‘Ainokea’ claim points to bias
In response to Peter Easterling ("If you care, keep our streets clean," Letters, July 22), it must be said that the mocking use of "ainokea" belies the truth that Southern California is no paragon of cleanliness (never mind the Utah comparison), and Hawaii is no worse, if not better, in some regards. Just consider the state of the Los Angeles River or the infamous Skid Row district.
The reality is that Easterling is trying to slander the political progress made by the Hawaiian community to justify his own prejudices — who is it he really is claiming this trashy "cultural tradition of ‘ainokea’" belongs to?
No reasonable person denies that litter and illegal encampments are islandwide problems; but they are not the fabric of our community. Instead, problems are in part a product of the recent economic recession, ongoing inequality and the shortfalls of city and state authorities in aggressively tackling this problem. The solution requires more than castigation and contempt; it requires understanding, compassion and, most of all, commitment.
How to write us
The Star-Advertiser welcomes letters that are crisp and to the point (~175 words). The Star-Advertiser reserves the right to edit letters for clarity and length. Please direct comments to the issues; personal attacks will not be published. Letters must be signed and include a daytime telephone number.
Letter form: Online form, click here
Extended jobless pay has unintended effect
U.S. House Speaker Nancy Pelosi said if she borrows $33 billion of our money — which we can’t afford — and pays it to her army of people who are two years unemployed to stay unemployed, they will spend it immediately and stimulate the economy.
A more economically intelligent person — outside D.C.’s fantasy world — would also note that most of the stuff they immediately buy will be produced in countries whose tyranny (China) and corruption (Mexico) keep their workers desperately cheap.
Therefore, the economies Pelosi most stimulates will be those of other nations to further break the backs of still-employed Americans. It will force the still-employed to take less pay so their employers can stay in business while competing with foreign companies that enjoy a desperately cheap workforce and much of this borrowed money.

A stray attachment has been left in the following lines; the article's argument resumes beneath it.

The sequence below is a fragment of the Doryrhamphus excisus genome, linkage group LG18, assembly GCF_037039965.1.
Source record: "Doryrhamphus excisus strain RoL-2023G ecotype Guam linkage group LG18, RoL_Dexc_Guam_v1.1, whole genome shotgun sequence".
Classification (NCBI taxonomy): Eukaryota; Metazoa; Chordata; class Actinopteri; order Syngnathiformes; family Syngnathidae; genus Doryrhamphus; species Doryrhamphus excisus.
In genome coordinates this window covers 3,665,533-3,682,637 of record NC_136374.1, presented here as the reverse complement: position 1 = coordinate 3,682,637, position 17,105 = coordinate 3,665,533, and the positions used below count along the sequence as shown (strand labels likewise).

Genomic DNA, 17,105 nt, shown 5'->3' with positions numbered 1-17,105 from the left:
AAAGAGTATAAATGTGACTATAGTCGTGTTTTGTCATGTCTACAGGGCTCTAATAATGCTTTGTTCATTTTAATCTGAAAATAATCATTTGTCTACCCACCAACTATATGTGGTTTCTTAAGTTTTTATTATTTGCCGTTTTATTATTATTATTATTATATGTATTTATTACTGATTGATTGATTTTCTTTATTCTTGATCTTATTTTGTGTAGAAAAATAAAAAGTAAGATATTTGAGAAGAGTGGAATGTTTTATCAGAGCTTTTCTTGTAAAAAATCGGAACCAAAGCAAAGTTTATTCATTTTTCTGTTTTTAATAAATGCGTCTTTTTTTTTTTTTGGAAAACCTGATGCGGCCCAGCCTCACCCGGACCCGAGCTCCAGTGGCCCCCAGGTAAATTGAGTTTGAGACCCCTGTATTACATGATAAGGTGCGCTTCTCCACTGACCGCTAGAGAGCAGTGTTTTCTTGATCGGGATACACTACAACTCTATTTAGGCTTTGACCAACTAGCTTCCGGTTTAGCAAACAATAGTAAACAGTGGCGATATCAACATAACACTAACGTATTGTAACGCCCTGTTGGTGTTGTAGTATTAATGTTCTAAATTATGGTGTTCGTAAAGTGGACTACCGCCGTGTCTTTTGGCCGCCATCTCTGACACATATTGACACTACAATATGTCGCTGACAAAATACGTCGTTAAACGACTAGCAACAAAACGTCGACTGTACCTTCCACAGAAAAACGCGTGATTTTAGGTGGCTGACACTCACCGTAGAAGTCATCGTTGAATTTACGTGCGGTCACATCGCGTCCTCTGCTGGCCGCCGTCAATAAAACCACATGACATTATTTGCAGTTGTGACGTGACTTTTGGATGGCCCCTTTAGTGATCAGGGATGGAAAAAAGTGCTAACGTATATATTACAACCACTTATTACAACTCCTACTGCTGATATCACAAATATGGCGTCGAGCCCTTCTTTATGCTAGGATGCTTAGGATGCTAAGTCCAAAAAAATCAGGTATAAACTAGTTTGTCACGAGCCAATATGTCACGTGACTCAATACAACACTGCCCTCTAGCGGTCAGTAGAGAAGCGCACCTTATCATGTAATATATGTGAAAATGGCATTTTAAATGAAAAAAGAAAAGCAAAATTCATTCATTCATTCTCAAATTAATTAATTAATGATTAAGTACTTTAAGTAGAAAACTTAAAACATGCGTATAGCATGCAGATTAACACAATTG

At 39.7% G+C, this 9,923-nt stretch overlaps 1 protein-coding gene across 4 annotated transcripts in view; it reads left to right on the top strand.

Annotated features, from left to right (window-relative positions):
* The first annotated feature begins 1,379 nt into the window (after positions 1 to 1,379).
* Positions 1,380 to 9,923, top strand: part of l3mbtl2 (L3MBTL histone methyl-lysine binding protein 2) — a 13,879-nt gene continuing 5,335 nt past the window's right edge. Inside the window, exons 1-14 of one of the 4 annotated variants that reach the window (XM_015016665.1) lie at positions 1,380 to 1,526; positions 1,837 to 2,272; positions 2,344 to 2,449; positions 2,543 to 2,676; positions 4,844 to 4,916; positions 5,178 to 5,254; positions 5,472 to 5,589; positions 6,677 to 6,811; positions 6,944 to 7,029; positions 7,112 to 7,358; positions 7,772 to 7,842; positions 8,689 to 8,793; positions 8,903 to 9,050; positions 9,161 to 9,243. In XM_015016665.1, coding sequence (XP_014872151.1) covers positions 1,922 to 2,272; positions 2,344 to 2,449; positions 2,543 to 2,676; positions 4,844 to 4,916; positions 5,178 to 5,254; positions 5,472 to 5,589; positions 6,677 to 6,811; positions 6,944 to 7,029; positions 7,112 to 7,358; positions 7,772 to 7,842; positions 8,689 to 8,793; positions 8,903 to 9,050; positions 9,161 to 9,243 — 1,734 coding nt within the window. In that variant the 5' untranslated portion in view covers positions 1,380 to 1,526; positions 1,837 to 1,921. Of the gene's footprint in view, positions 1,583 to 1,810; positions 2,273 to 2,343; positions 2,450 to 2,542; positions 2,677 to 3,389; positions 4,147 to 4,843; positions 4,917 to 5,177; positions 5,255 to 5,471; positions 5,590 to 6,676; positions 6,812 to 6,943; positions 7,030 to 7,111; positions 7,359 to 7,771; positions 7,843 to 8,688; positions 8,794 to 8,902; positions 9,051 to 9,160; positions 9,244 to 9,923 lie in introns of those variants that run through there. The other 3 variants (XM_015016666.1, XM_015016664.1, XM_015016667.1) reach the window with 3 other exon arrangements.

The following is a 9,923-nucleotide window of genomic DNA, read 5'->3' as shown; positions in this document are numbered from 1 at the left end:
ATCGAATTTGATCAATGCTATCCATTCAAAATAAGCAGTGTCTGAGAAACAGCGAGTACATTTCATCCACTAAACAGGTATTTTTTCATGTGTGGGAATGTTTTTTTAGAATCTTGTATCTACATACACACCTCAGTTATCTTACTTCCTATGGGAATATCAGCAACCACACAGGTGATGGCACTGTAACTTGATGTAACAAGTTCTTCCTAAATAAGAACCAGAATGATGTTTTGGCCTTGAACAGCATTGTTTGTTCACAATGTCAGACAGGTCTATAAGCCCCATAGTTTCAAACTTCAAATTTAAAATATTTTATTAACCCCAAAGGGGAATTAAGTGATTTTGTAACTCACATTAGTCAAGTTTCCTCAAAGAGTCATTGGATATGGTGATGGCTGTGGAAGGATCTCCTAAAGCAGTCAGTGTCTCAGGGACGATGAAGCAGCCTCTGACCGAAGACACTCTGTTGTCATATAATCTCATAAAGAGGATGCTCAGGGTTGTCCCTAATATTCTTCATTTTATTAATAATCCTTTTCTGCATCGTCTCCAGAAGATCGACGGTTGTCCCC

Real common union based on Jesus’ gospel
I am writing in response to those who have written regarding what Jesus would do in light of those who oppose civil unions.
God’s love is all-encompassing, and when Jesus came, it was not to condemn the world, but to seek and save lost souls so that they can be reconciled to God. Because of his compassion, he healed the sick and forgave many of their transgressions, but he also never countenanced sin.
Many have voiced their opinions against those of us who oppose civil unions, declaring us to be bigots who promote hatred and discrimination. As a Christian, it was never my intention to incite hostility or to create division, but rather, to preserve the normalcy and sanctity of marriage, and to avert the devastating consequences of legitimizing a union that goes contrary to God’s precepts. I believe that the real common union we share is in the gospel of Jesus Christ, who died for all mankind’s sins and whose sacrificial love bridges the chasm between man and a holy God.
Recreational facilities should be open Fridays
Closing city recreational facilities on furlough Fridays is misguided. Demands for pool, gyms and golf courses will be higher than ever with more people not working.
Close these facilities some other slow days, like Mondays or Wednesdays, and the city work force will be equal in their time off. Just because the city can’t budget correctly is no reason to deny the taxpayers the things they enjoy and have paid for.
Honolulu needs more public toilets
Your article on toilets planned for rail stations raises the larger issue of public toilets in Honolulu. I doubt I am the only one to find myself occasionally "all dressed up with nowhere to go."
In Europe, particularly France, the public urinal is a time-honored sight on city streets. Granted, this solution meets the needs of only half the population, though in my experience it is the half with the least bladder control.
A few of these at the Waikiki Shell and similar venues during concerts or in discreet alleys during street parties, parades and the like would be a big relief. It would make Honolulu a much more livable city.
Hannemann limiting his appeal to voters
So Mufi Hanneman gave a speech to the members of the Hawaii Carpenters Union, pointing to his Samoan, German and English ancestry as a reason to vote for him. Then he claimed that he also looked like them.
The only conclusion that can be drawn is that all carpenters who think they look like Mufi and are of Samoan, German, and English ancestry should consider voting for him. All others should vote for someone else.
Political signs should have some restrictions
Every election year there is concern about the many campaign signs going up. I understand that it is difficult to enforce any kind of law about the many signs. The law should make it illegal to post signs until the candidate has filed for office.